Belgrade Probes Weapons Cancer Link

The Belgrade authorities seek to clear up confusion over depleted uranium contamination reports

Belgrade Probes Weapons Cancer Link

The Belgrade authorities seek to clear up confusion over depleted uranium contamination reports

Wednesday, 10 January, 2001

Serb and Albanian concern over radioactive poisoning has been fueled by the reported links between uranium tipped weapons and recent cases of cancer among former peacekeepers.

NATO planes fired 31,000 rounds of depleted uranium, DU, ammunition into Serbia and Kosovo during the NATO air war in 1999.

Serbs believe that the location and scale of DU contamination was hidden from them by the Milosevic government.

Albanians, meanwhile, are certain the poisoning reports are part of a Serb conspiracy to force NATO troops out of Kosovo.

They are so convinced the reports are groundless that Albanians living in southern Serbia close to the border with Kosovo dismissed an attempt by Yugoslav soldiers to mark an area suspected of having been contaminated as simply a ploy to kick them off their land.

In an attempt to address Serb fears, the new Federal Ministry of Health set up a committee this week to investigate the effects of DU ammunition on both civilians and the environment.

"Everyone says that radiation levels increased in my neighbourhood following the bombing," said Tanja Aleksic from the Rakovica district of Belgrade. "There are no official statements so we do not know how to behave or what to believe."

Many share Aleksic's fears. Public uncertainty over the issue, some say, has resulted from the deliberate withholding of information by the former regime.

Slobodan Tosovic, an eco-toxicologist from the Institute for the Protection of Health in Belgrade, claims that the Yugoslav army had opposed the release of data documenting health risks.

Some scientists and opposition leaders claimed an FRY report on the subject, released in April 2000, was deliberately ambiguous. They suspected that Slobodan Milosevic believed fears of radioactive contamination would cast him in an unfavourable light among those who blamed him for provoking the NATO air strikes.

The cost of decontaminating areas hit by DU ammunition as well as potentially huge medical expenses for poisoned victims is also thought to have been a factor in the decision.

Dr Dragan Veselinovic at the Serbian environment ministry described the report by the former government as lacking vital information.

"The report was very poor," said Veselinovic. "My impression is that the government didn't want to bother the public with too many details."

Though the report claimed radiation levels of up to 1000 times the norm, it failed to specify which areas were affected or elaborate on the potential health risks or environmental impact.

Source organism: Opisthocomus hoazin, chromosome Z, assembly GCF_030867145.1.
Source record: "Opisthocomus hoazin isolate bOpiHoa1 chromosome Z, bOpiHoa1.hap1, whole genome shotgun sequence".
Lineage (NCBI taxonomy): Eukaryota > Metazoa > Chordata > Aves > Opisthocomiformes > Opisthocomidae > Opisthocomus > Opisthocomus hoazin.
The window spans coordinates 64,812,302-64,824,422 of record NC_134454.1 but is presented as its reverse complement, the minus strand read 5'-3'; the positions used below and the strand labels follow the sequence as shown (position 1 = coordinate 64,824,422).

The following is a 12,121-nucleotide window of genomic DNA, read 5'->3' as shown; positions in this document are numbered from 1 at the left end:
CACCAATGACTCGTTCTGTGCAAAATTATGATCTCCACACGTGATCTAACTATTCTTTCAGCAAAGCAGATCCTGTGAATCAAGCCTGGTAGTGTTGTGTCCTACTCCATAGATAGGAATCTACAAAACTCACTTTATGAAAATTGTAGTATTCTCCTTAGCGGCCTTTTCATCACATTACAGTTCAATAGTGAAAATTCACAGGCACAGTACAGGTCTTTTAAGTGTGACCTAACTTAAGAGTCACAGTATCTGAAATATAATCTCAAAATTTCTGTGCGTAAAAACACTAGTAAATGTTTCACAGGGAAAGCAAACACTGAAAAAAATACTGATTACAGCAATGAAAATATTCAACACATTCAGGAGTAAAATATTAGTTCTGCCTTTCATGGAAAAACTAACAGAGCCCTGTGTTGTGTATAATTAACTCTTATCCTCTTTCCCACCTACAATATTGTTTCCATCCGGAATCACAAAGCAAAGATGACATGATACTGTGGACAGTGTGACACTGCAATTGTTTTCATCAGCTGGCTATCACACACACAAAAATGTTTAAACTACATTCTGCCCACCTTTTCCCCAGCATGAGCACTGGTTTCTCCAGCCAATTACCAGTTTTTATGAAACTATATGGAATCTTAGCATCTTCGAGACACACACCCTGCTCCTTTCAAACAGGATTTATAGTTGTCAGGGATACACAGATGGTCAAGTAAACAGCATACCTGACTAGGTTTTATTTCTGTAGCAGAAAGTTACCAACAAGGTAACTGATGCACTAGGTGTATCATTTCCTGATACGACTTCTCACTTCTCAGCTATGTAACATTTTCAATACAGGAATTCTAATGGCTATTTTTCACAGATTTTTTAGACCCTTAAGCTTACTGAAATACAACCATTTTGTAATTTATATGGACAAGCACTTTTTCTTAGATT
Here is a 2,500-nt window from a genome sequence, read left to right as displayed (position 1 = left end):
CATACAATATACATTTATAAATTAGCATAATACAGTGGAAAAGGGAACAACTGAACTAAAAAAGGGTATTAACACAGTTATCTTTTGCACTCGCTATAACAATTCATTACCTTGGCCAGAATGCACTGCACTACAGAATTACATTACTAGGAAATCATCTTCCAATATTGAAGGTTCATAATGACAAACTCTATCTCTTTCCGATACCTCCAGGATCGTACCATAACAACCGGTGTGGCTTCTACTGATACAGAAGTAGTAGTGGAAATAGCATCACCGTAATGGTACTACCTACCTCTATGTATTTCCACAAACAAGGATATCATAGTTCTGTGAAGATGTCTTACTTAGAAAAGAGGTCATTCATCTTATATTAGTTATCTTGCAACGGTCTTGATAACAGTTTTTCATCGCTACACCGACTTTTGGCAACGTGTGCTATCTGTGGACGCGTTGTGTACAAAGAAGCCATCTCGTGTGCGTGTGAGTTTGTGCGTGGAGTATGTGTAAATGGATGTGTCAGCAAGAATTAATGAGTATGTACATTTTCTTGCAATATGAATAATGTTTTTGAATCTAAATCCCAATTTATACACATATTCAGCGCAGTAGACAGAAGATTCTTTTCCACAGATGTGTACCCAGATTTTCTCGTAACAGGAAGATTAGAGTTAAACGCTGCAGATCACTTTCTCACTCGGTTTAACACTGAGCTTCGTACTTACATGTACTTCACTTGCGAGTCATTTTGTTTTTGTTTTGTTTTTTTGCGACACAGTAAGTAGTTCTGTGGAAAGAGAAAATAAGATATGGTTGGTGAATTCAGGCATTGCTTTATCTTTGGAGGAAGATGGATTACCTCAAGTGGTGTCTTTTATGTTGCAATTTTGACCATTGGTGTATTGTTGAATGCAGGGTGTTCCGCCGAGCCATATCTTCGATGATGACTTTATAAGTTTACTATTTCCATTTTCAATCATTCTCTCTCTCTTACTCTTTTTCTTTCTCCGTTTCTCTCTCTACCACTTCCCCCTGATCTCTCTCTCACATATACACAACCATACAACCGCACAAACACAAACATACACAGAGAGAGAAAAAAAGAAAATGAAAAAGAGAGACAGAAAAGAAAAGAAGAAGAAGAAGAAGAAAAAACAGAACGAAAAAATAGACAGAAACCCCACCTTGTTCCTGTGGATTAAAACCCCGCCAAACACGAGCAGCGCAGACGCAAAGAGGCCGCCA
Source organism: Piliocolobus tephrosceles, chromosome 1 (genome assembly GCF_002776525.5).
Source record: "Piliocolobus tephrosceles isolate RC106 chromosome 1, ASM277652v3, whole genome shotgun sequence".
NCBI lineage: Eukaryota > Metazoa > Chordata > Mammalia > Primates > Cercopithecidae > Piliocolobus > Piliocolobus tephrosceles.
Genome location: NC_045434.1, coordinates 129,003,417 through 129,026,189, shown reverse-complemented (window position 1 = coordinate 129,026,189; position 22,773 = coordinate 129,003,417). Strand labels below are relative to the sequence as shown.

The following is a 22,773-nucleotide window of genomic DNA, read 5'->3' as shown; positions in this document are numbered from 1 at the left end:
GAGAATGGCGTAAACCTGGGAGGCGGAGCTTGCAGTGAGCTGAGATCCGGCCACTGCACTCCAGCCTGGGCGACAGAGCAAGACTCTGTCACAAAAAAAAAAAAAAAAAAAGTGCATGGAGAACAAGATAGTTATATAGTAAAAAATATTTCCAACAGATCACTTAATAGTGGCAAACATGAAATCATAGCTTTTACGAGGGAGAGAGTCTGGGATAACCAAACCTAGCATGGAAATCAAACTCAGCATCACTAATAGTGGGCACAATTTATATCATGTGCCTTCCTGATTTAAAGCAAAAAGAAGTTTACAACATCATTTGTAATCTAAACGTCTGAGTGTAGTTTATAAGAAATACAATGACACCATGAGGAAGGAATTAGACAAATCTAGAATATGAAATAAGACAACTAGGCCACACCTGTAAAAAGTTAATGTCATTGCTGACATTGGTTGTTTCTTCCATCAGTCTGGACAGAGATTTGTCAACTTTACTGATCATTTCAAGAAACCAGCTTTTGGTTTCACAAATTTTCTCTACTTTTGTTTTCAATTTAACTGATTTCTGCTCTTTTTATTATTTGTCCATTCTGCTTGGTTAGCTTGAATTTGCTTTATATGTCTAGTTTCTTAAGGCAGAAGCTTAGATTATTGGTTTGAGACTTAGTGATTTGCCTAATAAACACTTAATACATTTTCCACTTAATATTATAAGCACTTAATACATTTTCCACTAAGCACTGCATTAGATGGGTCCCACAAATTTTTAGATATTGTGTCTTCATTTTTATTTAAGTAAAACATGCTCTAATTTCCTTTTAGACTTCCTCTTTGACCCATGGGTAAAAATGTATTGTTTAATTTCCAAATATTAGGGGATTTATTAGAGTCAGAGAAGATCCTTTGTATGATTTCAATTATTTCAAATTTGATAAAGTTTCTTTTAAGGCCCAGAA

The new federal committee will focus on cordoning off, testing and decontaminating sites in southern Serbia and Kosovo listed in surveys carried out by the UN Environment Programme, UNEP.

Since November 2000, UNEP has carried out tests on 11 of the 112 sites hit by uranium tipped shells. They registered radiation levels slightly higher than the norm. An official statement said "it would be an unnecessary risk to the population to be in direct contact with any remnants of DU ammunition."

The UNEP surveys used NATO maps which indicated most radioactive ammunition was fired into Kosovo, particularly in the region between Prizren, Pec and Djakovica.

The debate over the toxicity of depleted uranium is far from over. Miroslav Simic from the Vranje Health Institute helped conduct tests on 500 civilians in southern Serbia living in heavily targeted areas.

"Damage to the environment is already evident," he said. "People have not yet been affected, but they could be over the next few years unless emergency decontamination measures are introduced immediately," he said.

Other medical experts have also warned that the actual consequences may not become evident for another five years.

Fears were brought to the fore in December last year when the Italian government announced an investigation into the deaths of six of its soldiers from leukaemia. A further twelve have developed cancer.

A small number of troops from Belgium, Netherlands, Spain, Portugal, and the Czech Republic have died of leukaemia since serving in the Balkans. Eight more cases of the illness have been reported in Belgium and France.

The World Health Organisation, WHO, has however voiced doubts about any link between DU and the leukaemia deaths in a report due out next month.

The report includes the findings of a recent study carried out in several Kosovo hospitals which showed the average levels of leukaemia among the local Albanian population had not risen since the NATO bombardment.

Dr Erik Schouten, WHO's Head of Mission in Kosovo, stated that "on the basis of these preliminary results we cannot conclude that the number of leukaemia cases is increasing."

Additionally, an Italian army unit specialising in nuclear, biological and chemical weapons, said it found no evidence of DU contamination after surveying the area.

Kosovo leader Ibrahim Rugova claims that groups opposed to NATO intervention are generating the DU poisoning reports to discredit the operation. "Research should be carried out to prove this propaganda wrong," he said.

Milenko Vasovic is a regular IWPR contributor

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